American muscle cars are known for style, handling and performance. But what about safety?
According to the Insurance Institute for Highway Safety, the Ford Mustang tops the list, a nose in front of the Chevrolet Camaro and a few lengths ahead of the Dodge Challenger.
Unlike more sedate sedans, none of the 2016 muscle icons earned scores needed to clinch a Top Safety Pick award from the U.S. nonprofit auto insurer organization.
The Mustang earned the highest rankings in four of the five tests on the muscle cars — one “good” rating away from earning the honor. The Camaro did well on the difficult small overlap test but had a lower rating for roof strength. The Challenger had lower ratings for roof strength, seat and headrest strength and the small overlap test.
“Given that sports cars have high crash rates, it’s especially important that they offer the best occupant protection possible in a crash,” said IIHS President Adrian Lund in a release announcing the results on Tuesday.
IIHS doesn’t typically crash-test sports cars as they make up a small share of the consumer market. However, engineers decided to evaluate the models with optional V-8 engines because they are big sellers in their class, and consumers often ask how they would perform in crash tests.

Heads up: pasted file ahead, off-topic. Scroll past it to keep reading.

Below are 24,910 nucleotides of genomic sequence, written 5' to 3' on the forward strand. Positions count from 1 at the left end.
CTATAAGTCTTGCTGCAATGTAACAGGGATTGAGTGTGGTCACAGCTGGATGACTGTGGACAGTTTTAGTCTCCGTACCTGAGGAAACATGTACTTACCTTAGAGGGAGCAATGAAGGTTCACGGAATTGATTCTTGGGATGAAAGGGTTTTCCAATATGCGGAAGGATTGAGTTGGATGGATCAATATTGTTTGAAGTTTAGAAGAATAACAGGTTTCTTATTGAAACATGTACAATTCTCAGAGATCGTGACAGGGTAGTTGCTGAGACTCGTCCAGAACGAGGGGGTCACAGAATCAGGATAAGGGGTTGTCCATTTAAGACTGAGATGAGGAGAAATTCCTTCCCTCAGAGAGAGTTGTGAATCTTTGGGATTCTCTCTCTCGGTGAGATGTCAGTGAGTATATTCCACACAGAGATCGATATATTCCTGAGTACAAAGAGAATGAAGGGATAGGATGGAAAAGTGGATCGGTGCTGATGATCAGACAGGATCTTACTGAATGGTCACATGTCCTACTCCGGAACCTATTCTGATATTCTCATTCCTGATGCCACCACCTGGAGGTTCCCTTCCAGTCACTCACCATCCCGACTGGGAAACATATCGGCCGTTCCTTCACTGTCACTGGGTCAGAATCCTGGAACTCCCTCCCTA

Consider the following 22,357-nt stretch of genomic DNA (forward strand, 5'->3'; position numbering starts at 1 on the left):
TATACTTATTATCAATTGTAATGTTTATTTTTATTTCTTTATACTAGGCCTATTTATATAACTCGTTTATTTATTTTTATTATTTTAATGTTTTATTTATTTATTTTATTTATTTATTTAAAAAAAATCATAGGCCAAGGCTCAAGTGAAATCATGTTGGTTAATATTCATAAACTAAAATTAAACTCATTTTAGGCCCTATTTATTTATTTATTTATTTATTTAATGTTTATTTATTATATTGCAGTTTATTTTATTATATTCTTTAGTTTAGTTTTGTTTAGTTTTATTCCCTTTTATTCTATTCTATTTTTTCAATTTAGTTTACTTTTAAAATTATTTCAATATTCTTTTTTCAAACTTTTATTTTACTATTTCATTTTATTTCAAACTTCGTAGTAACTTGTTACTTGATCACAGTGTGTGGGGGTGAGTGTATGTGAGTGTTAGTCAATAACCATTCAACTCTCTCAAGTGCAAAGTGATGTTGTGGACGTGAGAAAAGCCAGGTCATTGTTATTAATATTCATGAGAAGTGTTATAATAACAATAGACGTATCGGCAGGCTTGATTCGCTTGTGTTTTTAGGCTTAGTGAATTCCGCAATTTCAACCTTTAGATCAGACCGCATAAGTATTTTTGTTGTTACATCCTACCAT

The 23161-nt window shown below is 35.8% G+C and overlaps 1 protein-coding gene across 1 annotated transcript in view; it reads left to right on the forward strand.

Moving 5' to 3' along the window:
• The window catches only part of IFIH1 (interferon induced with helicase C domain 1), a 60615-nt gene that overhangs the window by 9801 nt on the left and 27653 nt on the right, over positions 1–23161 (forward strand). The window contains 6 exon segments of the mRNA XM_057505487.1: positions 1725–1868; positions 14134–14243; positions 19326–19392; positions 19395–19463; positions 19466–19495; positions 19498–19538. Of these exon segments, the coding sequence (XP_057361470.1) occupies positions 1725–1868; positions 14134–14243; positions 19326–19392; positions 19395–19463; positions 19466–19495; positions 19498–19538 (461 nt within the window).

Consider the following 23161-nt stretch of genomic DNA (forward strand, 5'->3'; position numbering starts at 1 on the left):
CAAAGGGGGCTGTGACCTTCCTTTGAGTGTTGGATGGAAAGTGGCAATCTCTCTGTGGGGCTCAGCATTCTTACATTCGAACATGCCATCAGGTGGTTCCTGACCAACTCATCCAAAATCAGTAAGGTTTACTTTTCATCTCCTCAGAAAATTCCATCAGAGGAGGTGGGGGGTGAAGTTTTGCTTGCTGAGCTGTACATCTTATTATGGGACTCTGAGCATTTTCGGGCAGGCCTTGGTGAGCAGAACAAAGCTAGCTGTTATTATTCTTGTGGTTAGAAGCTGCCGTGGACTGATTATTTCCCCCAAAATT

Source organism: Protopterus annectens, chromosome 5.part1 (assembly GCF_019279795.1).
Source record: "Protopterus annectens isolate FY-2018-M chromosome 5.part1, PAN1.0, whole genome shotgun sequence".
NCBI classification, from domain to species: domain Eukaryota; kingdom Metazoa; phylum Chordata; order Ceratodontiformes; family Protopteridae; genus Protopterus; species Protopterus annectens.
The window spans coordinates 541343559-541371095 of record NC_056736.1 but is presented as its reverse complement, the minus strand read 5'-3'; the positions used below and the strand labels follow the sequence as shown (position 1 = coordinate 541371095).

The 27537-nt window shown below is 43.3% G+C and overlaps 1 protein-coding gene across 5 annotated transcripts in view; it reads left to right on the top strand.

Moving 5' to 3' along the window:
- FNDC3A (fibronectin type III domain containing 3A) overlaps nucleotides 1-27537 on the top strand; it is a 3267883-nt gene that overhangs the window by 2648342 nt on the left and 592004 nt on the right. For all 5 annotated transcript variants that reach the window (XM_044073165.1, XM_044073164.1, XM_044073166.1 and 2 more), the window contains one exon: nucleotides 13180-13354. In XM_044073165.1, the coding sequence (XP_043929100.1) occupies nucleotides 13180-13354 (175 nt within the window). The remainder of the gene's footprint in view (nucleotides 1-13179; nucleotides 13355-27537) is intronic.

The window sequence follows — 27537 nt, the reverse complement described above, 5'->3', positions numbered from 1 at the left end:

The Camaro, Challenger and Mustang earn good ratings for occupant protection in a moderate overlap front crash, as well as a side impact but stall out in other categories.
In the newest and toughest IIHS crash-worthiness evaluation, the small overlap front test, the Camaro earns a good rating, the Mustang earns acceptable, and the Challenger is rated marginal.
“The Camaro’s safety cage is built to resist intrusion in a small overlap crash, and that’s good news for Camaro drivers,” Lund said.
The small overlap test — added in 2012 — replicates what happens when a vehicle runs off the road and hits a tree or pole or clips another vehicle that has crossed the center line. In the test, 25 percent of the total width of the vehicle strikes the 5-foot-tall rigid barrier on the driver side at 40 miles per hour.
Fiat Chrysler Automobiles NV, in a statement, said no single test determines overall vehicle safety, and the Challenger meets or exceeds all government safety regulations.
“FCA US urges all motorists to follow all applicable traffic laws and maintain control of their vehicles accordingly,” the company said.
The Challenger is the oldest car of the three models. It has been on the same platform since the car was resurrected for the 2008 model year. The Mustang was fully redesigned for the 2015 model year, followed by a new-generation Camaro for the 2016 model year.
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